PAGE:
I think I read somewhere where some tank vents were located inside the gunwale thus directing vapors onto the deck rather than overboard. I suppose being diesel, explosion due to vapor accumulation and subsequent ignition would be minimal.

One of MY fears is fuel spewing out of the overflow when topping up our tanks. Inboard relocation of tank vents would allow containment of potential "spew" and subsequent clean up as well as prevent water ingress in heavy seas.
My friends lobster boat is plumbed exactly like that for those reasons.
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Old 06-03-2017, 11:11 AM   #10
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My vent goes up the side of the cabin to the top deck, where it ends in a 180 degree loop. one each side of the boat. Any fuel vent in the side of the hull is risky.
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Old 06-03-2017, 11:40 AM   #11
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I always has concern while fueling. I do not not the exact tank capacity (from my observation it should be around 250L per tank) so I am always nervous while refueling. I like the device that was posted on another thread with a whistle on the vent line but to install this will be a real pain at this time because of access. It would be nice to have something that could connect to the vent when you refuel that would collect any spill, something like a threaded vent where it would be possible to screw on a box to get any spill and ensure nothing goes overboard when refueling.

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Old 06-03-2017, 01:04 PM   #12
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Hopcar had a fueling device, try searching.
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Old 06-03-2017, 07:05 PM   #13
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Our vents are in the cockpit space so any expelled fuel at least has a chance of being caught before going overboard.

I think the key to protecting a vent from water ingress is to have the vent hose route up as high as possible - higher than you think the water will ever get - then come back down and connect to the vent. Then even if the vent becomes completely submerged in water, as long as the water level doesn't go above the loop, no water will get into the tank, and the water will self-drain out of the vent.
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Old 06-03-2017, 07:10 PM   #14
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What are you supposed to use for the vent line itself? The PO of our boat used water line which eventually folded over and pinched where it does the big bend at its highest point.
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Old 06-03-2017, 08:17 PM   #15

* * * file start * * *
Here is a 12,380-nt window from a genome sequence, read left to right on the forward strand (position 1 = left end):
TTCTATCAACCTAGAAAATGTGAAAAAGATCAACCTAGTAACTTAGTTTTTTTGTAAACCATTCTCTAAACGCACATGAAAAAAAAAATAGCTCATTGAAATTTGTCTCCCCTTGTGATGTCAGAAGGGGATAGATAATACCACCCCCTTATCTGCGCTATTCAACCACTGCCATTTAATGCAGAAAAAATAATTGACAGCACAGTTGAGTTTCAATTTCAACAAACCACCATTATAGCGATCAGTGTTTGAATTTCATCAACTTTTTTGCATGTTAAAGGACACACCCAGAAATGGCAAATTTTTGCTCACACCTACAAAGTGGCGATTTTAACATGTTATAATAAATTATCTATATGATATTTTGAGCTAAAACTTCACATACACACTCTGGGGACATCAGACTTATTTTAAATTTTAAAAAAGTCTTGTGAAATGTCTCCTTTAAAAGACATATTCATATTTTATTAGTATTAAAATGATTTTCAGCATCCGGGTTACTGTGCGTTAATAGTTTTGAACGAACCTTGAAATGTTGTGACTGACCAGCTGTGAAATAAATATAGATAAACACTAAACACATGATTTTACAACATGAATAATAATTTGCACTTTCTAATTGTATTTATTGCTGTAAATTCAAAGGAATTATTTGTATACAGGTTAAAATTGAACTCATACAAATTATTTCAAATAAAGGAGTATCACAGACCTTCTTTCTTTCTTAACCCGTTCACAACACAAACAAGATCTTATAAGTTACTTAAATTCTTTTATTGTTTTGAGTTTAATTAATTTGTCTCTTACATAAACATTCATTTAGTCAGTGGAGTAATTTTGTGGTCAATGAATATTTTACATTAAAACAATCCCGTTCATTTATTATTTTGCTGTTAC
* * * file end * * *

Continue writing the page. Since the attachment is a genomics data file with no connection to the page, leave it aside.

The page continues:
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My vents are in the main cabin walls and the vent exits about 6' above the deck. When the tanks get near full, all the air is going out the vents, allowing good control at the deck fill if I want the tanks absolutely full. Commercial fuel docks often have an extended nozzle that releases the fuel about 18" below the deck fill (if you have straight pipes). All the turbulence is well below the deck fill.
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Old 06-03-2017, 10:33 PM   #16
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What are you supposed to use for the vent line itself? The PO of our boat used water line which eventually folded over and pinched where it does the big bend at its highest point.
Mine are all marine fuel hose. 3/4" I think.
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Old 06-03-2017, 11:16 PM   #17
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Use fittings to make that loop,, not hose. Tie or secure the hose to the hull so it does not try twist the vent.
A ply pad glued to the hull and a small part eye would be secure.
The vents could be moved to the inwale as you asked before.
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Old 06-04-2017, 05:28 AM   #18
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Have 2 vents per tank that are mounted on the bulkhead next to the fill pipe. Each tank vent has a Parker / Racor vapor fuel separator to prevent fuel spills.

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With the vent near the filler, it's easier to hear thr sound change as the tank nears full.

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Old 06-04-2017, 09:04 AM   #19
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My tank fills are right on the top of the tanks. Tractor trailer fill caps. Vents not in play when fueling, tank vents then through the big fill opening. Vents go to a catch trap in engine room and are not exposed to sea. I know this is against the rules, but I think the risk is very low.
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Old 06-06-2017, 05:04 AM   #20
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We took out the deck fitting and cut a 6inch hole where it was located
We installed a bronze flush cover , but plastic would work as well.

The fill hose was cut back a couple of inches a std plumbing nipple and cap were installed, along with a ground wire from the nipple to the fuel tank.

The cap has a 1/8 hole for venting drilled in its side.

DONE.

The DD 6-71 draws up to 20 GPH , but returns most (17GPH) so a 1/8 vent is enough not to collapse a tank while drawing 3 GPH. At Flank 12GPH , still no problems.

With no overboard vent , overfilling would not cause the Sheen Police to react.

With plastic parts this is a $10.00 fix .